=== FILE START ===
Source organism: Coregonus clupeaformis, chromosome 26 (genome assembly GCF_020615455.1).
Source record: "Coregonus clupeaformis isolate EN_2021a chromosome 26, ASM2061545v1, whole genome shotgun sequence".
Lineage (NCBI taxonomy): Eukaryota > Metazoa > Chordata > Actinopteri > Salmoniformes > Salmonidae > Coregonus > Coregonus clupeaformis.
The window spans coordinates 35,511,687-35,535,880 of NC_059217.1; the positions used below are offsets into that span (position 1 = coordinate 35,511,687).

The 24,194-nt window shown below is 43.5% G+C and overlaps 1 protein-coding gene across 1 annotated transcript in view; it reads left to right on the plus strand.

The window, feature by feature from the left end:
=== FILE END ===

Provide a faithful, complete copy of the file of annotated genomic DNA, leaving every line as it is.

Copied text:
Source organism: Coregonus clupeaformis, chromosome 26 (genome assembly GCF_020615455.1).
Source record: "Coregonus clupeaformis isolate EN_2021a chromosome 26, ASM2061545v1, whole genome shotgun sequence".
Lineage (NCBI taxonomy): Eukaryota > Metazoa > Chordata > Actinopteri > Salmoniformes > Salmonidae > Coregonus > Coregonus clupeaformis.
The window spans coordinates 35,511,687-35,535,880 of NC_059217.1; the positions used below are offsets into that span (position 1 = coordinate 35,511,687).

The 24,194-nt window shown below is 43.5% G+C and overlaps 1 protein-coding gene across 1 annotated transcript in view; it reads left to right on the plus strand.

The window, feature by feature from the left end: